New Hampshire Municipal Association
New Hampshire Municipal Association

Court Update

Project with DES Sewage Disposal Permit May Not Be Denied by Planning Board Without More Stringent Local Regulations or Solid Evidence of Health or Safety Risk

Derry Senior Development, LLC v. Town of Derry
No. 2007-569, 7/2/2008

The applicant proposed an independent adult community development in Derry on 60 acres of land. The applicant obtained approval of the proposed sewage disposal system from the New Hampshire Department of Environmental Services (DES), which had reviewed the project in accordance with applicable state statute and administrative rules governing the design of such systems. The planning board’s site plan regulations referred to the DES on-site sewage disposal standards and did not impose more stringent local standards. Despite DES approval, the Department of Public Works (DPW) in Derry opposed approval of the project, citing concerns with design of the sewage system, based on the failures of other on-site sewage systems in previous projects in town.

The planning board denied approval of the site plan, because the applicant had refused to alter the plans as requested by the local DPW. The Superior Court affirmed, finding that the concerns of the local DPW were valid, and that the proposal did not adequately protect the health and safety of abutting property residents.

On appeal, the Supreme Court reversed and remanded the case to the trial court, finding that the DES approval creates a presumption that the project adequately protects the public interest in assuring proper sewage disposal. The Town’s approved site review regulations did not impose additional or more rigorous standards, although they could have done so validly. The record showed no additional evidence that the proposal would have a negative effect upon the health and safety of town residents. The Court found that the concerns of the Department of Public Works were vague and based upon the mere personal opinion of a member of the planning board, and that the record lacked evidence of an identifiable danger to abutting properties.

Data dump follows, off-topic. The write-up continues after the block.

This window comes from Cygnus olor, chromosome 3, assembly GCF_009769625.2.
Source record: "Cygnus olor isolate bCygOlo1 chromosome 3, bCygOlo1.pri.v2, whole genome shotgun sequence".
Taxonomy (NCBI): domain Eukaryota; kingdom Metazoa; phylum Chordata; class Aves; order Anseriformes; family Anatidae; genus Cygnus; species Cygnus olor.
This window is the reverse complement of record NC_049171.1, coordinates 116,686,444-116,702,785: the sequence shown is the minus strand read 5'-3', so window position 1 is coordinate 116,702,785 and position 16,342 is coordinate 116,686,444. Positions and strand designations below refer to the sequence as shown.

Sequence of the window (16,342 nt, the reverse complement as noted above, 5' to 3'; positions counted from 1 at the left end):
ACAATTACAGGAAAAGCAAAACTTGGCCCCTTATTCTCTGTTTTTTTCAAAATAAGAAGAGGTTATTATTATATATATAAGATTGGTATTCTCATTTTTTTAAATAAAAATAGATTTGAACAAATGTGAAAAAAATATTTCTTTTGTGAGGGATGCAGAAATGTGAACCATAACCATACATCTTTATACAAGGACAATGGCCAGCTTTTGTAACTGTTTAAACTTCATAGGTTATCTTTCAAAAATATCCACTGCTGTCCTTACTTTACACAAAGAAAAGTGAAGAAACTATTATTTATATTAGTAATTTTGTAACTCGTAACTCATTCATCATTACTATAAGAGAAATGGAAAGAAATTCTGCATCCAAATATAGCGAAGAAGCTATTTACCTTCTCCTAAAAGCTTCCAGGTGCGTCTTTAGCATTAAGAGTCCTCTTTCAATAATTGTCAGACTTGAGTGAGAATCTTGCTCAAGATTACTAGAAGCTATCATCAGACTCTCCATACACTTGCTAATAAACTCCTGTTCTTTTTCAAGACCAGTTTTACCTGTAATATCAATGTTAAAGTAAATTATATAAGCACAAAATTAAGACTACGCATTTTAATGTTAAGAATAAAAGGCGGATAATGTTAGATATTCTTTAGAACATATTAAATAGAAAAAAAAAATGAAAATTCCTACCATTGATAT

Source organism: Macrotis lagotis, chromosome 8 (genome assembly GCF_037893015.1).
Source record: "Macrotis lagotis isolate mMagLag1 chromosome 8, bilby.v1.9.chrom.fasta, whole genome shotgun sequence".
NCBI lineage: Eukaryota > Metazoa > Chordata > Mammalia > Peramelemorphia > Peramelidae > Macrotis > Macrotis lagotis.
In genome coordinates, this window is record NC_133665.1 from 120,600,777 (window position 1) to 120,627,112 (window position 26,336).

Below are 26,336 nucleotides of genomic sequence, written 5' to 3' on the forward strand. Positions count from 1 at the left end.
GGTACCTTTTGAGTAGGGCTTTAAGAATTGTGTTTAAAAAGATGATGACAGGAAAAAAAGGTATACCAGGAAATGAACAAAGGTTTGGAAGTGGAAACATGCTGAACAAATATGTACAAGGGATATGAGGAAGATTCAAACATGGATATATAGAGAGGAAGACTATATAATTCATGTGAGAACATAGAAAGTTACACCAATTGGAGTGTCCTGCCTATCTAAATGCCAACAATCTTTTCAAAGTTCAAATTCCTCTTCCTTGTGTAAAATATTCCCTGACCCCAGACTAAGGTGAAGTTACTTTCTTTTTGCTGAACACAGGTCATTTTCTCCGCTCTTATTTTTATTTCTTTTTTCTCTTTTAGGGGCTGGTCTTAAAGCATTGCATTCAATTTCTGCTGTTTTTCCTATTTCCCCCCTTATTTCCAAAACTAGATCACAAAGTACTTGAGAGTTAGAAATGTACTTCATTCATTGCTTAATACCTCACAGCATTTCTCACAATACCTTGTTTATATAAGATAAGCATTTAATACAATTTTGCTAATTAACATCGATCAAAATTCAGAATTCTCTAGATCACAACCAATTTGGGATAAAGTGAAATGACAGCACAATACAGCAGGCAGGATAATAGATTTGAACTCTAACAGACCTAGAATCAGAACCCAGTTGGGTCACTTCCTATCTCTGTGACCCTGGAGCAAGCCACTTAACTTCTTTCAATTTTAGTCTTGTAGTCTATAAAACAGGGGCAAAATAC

Thus, planning boards must take care not to impose conditions during site review proceedings which are more stringent than those contained in the adopted regulations in the absence of clear evidence of a risk of harm to others. If there are special conditions in the municipality which justify standards that are higher than the minimums sets in State administrative rules, the planning board must adopt those standards in site plan review regulations in accordance with statutory procedure in advance of an application where they may need to be used.

Please be advised that the foregoing case summary is based upon a Supreme Court slip opinion. Slip opinions are subject to change following motions for rehearing and/or motions for reconsideration. The Court may also modify the opinion without motion. The final version of the Court’s opinion is that which appears in the New Hampshire Reports.

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